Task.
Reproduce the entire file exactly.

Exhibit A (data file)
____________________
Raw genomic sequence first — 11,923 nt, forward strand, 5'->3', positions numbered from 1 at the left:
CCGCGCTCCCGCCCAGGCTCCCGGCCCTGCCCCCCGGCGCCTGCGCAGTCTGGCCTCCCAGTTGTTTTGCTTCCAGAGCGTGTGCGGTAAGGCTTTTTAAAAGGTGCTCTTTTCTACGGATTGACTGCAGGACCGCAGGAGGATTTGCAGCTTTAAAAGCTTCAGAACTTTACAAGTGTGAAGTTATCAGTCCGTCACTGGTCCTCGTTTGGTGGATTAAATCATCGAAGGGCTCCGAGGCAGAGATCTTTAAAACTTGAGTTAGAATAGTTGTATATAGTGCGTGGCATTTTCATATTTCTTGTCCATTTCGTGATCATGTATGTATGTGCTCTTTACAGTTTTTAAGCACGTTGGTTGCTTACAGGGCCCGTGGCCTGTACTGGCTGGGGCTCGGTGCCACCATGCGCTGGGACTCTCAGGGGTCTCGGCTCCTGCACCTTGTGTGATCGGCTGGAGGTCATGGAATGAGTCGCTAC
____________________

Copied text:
Raw genomic sequence first — 11,923 nt, forward strand, 5'->3', positions numbered from 1 at the left:
CCGCGCTCCCGCCCAGGCTCCCGGCCCTGCCCCCCGGCGCCTGCGCAGTCTGGCCTCCCAGTTGTTTTGCTTCCAGAGCGTGTGCGGTAAGGCTTTTTAAAAGGTGCTCTTTTCTACGGATTGACTGCAGGACCGCAGGAGGATTTGCAGCTTTAAAAGCTTCAGAACTTTACAAGTGTGAAGTTATCAGTCCGTCACTGGTCCTCGTTTGGTGGATTAAATCATCGAAGGGCTCCGAGGCAGAGATCTTTAAAACTTGAGTTAGAATAGTTGTATATAGTGCGTGGCATTTTCATATTTCTTGTCCATTTCGTGATCATGTATGTATGTGCTCTTTACAGTTTTTAAGCACGTTGGTTGCTTACAGGGCCCGTGGCCTGTACTGGCTGGGGCTCGGTGCCACCATGCGCTGGGACTCTCAGGGGTCTCGGCTCCTGCACCTTGTGTGATCGGCTGGAGGTCATGGAATGAGTCGCTAC